Szelhamos, who wasn't particularly religious would probably be pleased that he's remembered. In the slight chance that such a possibility exists, then "why not?"

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Stunning Reversals

I've never made any secret of the fact that I don't read very much.

My daily ritual of reading DIlbert and The New York Times Obituaries was recently complemented with James Altucher's blog. I actually thought long and hard about whether to refer to it as being in "complement" to or in "supplement" of my daily activities and realized that there really wasn't a word to convey both impacts.

I've linked to it a couple of times and bored readers of this blog have clicked on that link, which has also activated a small hidden webcam near their laptops, in addition to any resident webcams you they already have.

I like my fuzzy clandestine streaming to be in 3-D.

For those who read this blog on a regular basis it doesn't come as a surprise that I don't read much. In fact, there's really not a strong body of evidence that I even read my own blog, much less proof-read it.

And forget about reading for the sake of getting my information right.

OxymoronsWhen I was younger, I was horrified to find some ham in our refrigerator since it's not Kosher, as you may be aware.

My mother, in response to my pointing this out to her, said "if it tastes good, it's Kosher."

What a great philosophy.

I use that philosophy with my supportive facts. If I believe them to be true and accurate, then they're true and accurate.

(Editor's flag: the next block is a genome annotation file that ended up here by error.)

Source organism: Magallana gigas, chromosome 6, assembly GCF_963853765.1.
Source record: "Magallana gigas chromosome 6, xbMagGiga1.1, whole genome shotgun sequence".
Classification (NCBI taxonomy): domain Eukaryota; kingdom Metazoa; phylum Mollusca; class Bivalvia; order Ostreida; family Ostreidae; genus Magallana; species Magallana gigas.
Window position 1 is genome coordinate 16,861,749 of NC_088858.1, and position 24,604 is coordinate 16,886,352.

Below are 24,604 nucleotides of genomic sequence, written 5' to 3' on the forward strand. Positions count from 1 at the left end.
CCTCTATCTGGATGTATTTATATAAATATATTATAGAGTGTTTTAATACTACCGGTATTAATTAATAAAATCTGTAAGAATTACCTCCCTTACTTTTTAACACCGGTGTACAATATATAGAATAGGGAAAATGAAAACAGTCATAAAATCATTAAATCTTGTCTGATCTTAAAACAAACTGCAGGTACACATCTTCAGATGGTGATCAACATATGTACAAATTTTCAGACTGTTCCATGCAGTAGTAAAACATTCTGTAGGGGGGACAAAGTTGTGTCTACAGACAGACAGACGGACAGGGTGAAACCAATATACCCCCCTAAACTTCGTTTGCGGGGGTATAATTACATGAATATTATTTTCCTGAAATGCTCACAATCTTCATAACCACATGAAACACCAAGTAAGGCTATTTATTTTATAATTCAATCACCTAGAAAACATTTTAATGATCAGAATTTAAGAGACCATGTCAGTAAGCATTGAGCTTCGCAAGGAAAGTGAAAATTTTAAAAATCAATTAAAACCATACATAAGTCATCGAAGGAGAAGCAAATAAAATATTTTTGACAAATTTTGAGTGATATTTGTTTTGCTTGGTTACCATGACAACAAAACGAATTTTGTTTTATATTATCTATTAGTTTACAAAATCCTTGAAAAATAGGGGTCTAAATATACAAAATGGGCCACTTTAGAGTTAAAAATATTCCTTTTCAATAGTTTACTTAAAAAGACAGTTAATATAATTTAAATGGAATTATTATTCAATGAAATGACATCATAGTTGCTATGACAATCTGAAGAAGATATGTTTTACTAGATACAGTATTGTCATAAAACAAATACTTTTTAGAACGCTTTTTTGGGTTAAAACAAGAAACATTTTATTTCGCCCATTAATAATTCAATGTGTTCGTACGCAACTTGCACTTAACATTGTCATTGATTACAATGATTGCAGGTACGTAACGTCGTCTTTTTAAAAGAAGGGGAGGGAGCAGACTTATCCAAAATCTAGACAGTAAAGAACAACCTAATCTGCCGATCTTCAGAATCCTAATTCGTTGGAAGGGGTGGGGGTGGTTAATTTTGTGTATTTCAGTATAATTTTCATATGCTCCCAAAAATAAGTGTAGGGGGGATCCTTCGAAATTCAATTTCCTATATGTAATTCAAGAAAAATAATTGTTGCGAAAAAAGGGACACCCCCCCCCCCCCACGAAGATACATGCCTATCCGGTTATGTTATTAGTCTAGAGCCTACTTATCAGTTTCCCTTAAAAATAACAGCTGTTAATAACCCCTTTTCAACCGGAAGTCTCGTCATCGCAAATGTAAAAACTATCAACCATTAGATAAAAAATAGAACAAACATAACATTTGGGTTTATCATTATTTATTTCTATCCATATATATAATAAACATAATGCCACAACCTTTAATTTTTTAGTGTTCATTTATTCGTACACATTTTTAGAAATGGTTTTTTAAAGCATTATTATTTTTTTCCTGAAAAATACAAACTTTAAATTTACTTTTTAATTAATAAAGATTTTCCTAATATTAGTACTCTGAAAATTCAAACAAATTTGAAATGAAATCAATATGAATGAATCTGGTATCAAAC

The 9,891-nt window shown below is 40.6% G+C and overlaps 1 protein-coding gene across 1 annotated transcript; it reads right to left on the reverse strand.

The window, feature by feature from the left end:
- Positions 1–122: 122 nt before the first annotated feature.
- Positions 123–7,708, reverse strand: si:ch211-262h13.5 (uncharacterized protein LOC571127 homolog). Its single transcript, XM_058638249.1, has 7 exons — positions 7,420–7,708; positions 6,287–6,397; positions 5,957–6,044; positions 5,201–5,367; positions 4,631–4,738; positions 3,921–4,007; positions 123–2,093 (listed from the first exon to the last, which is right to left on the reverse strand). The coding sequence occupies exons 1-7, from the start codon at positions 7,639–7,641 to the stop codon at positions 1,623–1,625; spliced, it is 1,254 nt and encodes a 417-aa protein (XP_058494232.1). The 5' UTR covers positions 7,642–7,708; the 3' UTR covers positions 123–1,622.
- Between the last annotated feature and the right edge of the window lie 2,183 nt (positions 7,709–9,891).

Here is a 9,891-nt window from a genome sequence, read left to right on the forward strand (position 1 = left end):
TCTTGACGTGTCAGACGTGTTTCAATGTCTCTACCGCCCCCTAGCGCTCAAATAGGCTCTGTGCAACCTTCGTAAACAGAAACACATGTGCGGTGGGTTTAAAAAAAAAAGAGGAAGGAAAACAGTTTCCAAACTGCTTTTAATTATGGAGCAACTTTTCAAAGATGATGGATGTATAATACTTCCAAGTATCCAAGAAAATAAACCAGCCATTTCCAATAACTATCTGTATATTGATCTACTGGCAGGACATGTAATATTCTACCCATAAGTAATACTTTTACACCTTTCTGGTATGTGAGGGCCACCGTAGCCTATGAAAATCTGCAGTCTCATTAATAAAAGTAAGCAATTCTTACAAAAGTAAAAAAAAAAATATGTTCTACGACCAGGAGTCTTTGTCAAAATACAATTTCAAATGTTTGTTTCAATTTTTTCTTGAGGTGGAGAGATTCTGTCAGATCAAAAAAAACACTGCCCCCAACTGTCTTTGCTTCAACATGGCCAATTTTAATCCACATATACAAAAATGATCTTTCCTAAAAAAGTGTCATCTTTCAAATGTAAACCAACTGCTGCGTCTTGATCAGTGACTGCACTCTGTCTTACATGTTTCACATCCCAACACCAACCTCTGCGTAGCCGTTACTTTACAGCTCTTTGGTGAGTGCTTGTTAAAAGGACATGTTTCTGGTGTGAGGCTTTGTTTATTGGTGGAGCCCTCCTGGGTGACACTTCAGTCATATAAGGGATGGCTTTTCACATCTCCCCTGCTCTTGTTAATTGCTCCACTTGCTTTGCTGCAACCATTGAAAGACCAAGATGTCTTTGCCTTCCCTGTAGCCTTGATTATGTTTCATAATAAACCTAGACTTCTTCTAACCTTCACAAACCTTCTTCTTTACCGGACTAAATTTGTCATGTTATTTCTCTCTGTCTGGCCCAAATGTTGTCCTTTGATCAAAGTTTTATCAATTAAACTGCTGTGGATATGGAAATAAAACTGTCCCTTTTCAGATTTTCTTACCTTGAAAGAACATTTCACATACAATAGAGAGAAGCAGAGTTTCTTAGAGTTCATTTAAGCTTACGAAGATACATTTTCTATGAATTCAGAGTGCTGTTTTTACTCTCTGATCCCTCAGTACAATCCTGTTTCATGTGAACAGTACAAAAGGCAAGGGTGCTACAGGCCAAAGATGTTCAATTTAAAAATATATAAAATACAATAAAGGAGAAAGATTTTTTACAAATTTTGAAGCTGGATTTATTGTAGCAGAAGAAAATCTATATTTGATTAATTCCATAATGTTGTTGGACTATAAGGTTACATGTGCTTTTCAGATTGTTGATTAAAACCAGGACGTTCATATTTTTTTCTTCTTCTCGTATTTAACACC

A "Kosher pig" is an example of an "oxymoron" until some moron ruined it about a decade ago with the discovery of a species of pig in some god-foresaken rainforest that might just satisfy all of the criteria necessary to be considered Kosher.

I wrote about Oxymorons a few months ago, but with an emphasis on the "moron." The thought was rekindled a few days ago reading one of Altucher's blog entries.

He was asking whether there could really be anything such as an amicable divorce.

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What's your Opinion?

What's your OpinionThere's a saying that if you put 2 Jewish people together in a room you'll get 3 different opinions.

I'm allowed to say that. Sometimes you get a free pass.

The same has probably been said for other ethnicities, cultures and religions, but other than Hungarian, I'd be ill at ease to use that saying for any other group. Years ago, when I was still in grade school, there was a funny joke book called "Race Riots." It was a collection of ethnic and religious jokes and was really pretty funny.

So funny and so popular, that there was even a Race Riots II, focusing on the lesser known and under-stereotyped groups, such as Angolans.

I didn't mind telling those jokes and others didn't mind laughing, although subconsciously I may have tailored the joke set for the audience, just like when Jeff Foxworthy performs for the Johns Hopkins Applied Physics Laboratory.

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George Acs - TheAcsMan. - I now spend my time at Option to Profit - OTP.